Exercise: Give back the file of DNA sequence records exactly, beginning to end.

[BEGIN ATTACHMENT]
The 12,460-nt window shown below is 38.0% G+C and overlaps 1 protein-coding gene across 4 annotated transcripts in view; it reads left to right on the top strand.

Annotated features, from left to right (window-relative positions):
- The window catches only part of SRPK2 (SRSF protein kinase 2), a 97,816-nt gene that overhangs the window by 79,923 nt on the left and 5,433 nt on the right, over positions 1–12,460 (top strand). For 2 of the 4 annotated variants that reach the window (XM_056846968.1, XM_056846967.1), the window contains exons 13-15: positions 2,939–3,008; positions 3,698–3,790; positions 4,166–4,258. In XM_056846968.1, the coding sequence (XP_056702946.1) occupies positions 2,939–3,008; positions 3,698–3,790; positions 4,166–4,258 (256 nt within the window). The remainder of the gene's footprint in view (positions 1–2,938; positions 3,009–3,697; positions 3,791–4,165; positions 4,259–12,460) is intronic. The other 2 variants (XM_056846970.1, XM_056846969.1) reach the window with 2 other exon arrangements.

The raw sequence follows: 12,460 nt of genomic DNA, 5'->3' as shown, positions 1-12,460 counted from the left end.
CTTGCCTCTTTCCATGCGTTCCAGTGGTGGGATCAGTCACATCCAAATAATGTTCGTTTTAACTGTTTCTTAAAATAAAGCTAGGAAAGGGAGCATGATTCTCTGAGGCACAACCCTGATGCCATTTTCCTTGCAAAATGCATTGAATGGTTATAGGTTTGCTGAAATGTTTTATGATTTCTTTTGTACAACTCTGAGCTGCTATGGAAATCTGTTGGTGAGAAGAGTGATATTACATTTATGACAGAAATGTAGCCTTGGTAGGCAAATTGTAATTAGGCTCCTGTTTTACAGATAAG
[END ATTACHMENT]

The 12,460-nt window shown below is 38.0% G+C and overlaps 1 protein-coding gene across 4 annotated transcripts in view; it reads left to right on the top strand.

Annotated features, from left to right (window-relative positions):
- The window catches only part of SRPK2 (SRSF protein kinase 2), a 97,816-nt gene that overhangs the window by 79,923 nt on the left and 5,433 nt on the right, over positions 1–12,460 (top strand). For 2 of the 4 annotated variants that reach the window (XM_056846968.1, XM_056846967.1), the window contains exons 13-15: positions 2,939–3,008; positions 3,698–3,790; positions 4,166–4,258. In XM_056846968.1, the coding sequence (XP_056702946.1) occupies positions 2,939–3,008; positions 3,698–3,790; positions 4,166–4,258 (256 nt within the window). The remainder of the gene's footprint in view (positions 1–2,938; positions 3,009–3,697; positions 3,791–4,165; positions 4,259–12,460) is intronic. The other 2 variants (XM_056846970.1, XM_056846969.1) reach the window with 2 other exon arrangements.

The raw sequence follows: 12,460 nt of genomic DNA, 5'->3' as shown, positions 1-12,460 counted from the left end.
CTTGCCTCTTTCCATGCGTTCCAGTGGTGGGATCAGTCACATCCAAATAATGTTCGTTTTAACTGTTTCTTAAAATAAAGCTAGGAAAGGGAGCATGATTCTCTGAGGCACAACCCTGATGCCATTTTCCTTGCAAAATGCATTGAATGGTTATAGGTTTGCTGAAATGTTTTATGATTTCTTTTGTACAACTCTGAGCTGCTATGGAAATCTGTTGGTGAGAAGAGTGATATTACATTTATGACAGAAATGTAGCCTTGGTAGGCAAATTGTAATTAGGCTCCTGTTTTACAGATAAG